Speaking at a public event on Monday, former Federal Reserve Chairman Paul Volcker said that new financial regulations have not done enough to address the size of risk-taking banks, which could still bring the financial system to the brink of collapse.
He said some aspects of the Dodd-Frank Act — such as the Volcker rule and a provision that would wind down bankrupt banks — will make banks “less likely to get in trouble.” But he warned that financial regulators are “fighting against a presumption” that the government will save too-big-to-fail banks.
Volcker also said that, while it is possible to solve the too-big-to-fail problem, the United States needs to enlist the help of other countries, such as Great Britain and Japan, in regulating financial institutions more strictly because large banks now “are all big international institutions.”
The Dodd-Frank Act, which was signed into law last year in response to the financial crisis, aims to address too-big-to-fail by placing more banks under government oversight, regulating the trading of derivatives and outlining a path for the federal government to dissolve troubled banks.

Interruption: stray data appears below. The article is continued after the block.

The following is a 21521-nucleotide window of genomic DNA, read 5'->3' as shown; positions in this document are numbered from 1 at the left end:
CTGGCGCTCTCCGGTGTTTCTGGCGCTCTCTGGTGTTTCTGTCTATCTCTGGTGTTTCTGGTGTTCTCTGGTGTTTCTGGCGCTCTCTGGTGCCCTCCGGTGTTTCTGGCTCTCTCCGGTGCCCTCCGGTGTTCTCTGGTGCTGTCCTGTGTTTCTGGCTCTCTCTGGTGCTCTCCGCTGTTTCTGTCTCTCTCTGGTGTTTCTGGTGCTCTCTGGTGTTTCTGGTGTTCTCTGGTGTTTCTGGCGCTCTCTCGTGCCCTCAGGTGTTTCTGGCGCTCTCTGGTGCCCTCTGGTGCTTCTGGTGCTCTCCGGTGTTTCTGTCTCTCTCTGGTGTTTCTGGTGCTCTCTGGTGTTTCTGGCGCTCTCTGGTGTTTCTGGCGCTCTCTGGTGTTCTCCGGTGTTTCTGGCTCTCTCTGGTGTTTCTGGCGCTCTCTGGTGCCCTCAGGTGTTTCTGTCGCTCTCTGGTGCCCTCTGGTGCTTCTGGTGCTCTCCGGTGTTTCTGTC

Nonetheless, too-big-to-fail is a bigger problem now than it was before the recession. U.S. banks are larger than they were before the recession, and the number of too-big-to-fail banks is set to increase 40 percent over the next 15 years, according to Bloomberg News.
Volcker, who as Fed chairman helped drive down inflation during the early 1980s, also warned that inflation is not the answer to fixing the economy, as many other economists have argued. He said that inflation would not help the economy in a significant way, and once inflation more than doubled, any benefits would not be worth the economic costs of rapidly rising prices.
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Category: Business/ Economy
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